Running is a great way to lose weight. Countless women and men have shed excess pounds and kept them off with the aid of this simple form of exercise. Success is not guaranteed, however. A sensible diet plan is an essential complement to running for weight loss.
Understanding the most effective ways to run for weight loss before you start will help you avoid common mistakes—and get you the results you want.
There is a widely held belief that exercise—including running—is not an effective tool for weight loss. This belief comes from studies showing that overweight women and men fail to lose much weight when given a structured exercise program to follow. In a recent review, scientists involved in this line of research concluded: “Unless the overall volume of aerobic exercise training is very high, clinically significant weight loss is unlikely to occur.”
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That’s not exactly a ringing endorsement for running to lose weight! However, in the real world, the vast majority of people who lose significant amounts of weight and keep it off are exercisers. The National Weight Control Registry (NWCR) researched a population whose members have all lost at least 30 pounds and kept the weight off at least one year. Ninety percent of these individuals report exercising regularly, and the average member burns more than 2,600 calories a week in workouts.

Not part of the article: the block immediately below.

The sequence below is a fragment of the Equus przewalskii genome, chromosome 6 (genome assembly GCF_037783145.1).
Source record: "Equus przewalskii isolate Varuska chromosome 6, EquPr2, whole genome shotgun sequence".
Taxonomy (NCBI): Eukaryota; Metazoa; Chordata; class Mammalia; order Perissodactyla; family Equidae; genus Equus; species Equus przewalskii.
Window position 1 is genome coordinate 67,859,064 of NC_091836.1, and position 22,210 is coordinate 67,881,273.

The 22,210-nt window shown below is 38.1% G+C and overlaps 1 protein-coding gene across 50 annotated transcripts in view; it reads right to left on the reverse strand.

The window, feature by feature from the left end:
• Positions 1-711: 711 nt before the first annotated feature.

If exercise is so ineffective for weight loss, as the scientists say, then why do almost all of those who are most successful at weight loss exercise? The answer appears to be that while exercise is not as effective as dietary changes in stimulating initial weight loss, it is wonderfully effective in preventing weight regain.
As you probably know, most people who lose weight gain it all back. But studies involving NWCR members and others have demonstrated that exercisers are much less likely to yo-yo. So unless you are interested only in temporary weight loss, you should change your diet and exercise.
There’s another benefit to combining diet changes with exercise when you’re trying to lose weight. When people lose weight through calorie restriction but without exercise, they tend to lose muscle along with body fat. But when they change their diet and exercise, they preserve muscle and lose more fat.
Many kinds of exercise can be effective for weight loss, but running is among the most effective. In a 2012 study, Paul Williams of the Lawrence Berkeley National Laboratory found that runners were leaner and lighter than men and women who did equivalent amounts of any other type of exercise. The main reason seems to be that people typically burn more calories per minute when running than they do when swimming, riding a bike, or whatever else.
No matter which form of exercise you choose, it’s important to ease into your new exercise program. Increase the challenge level of your workouts gradually to lower injury risk and get the best results. This is especially true for running. As a high-impact activity, running causes more overuse injuries than other forms of cardio exercise. Ironically, the risk of injury is greatest for heavier men and women who are likely to run specifically for weight loss.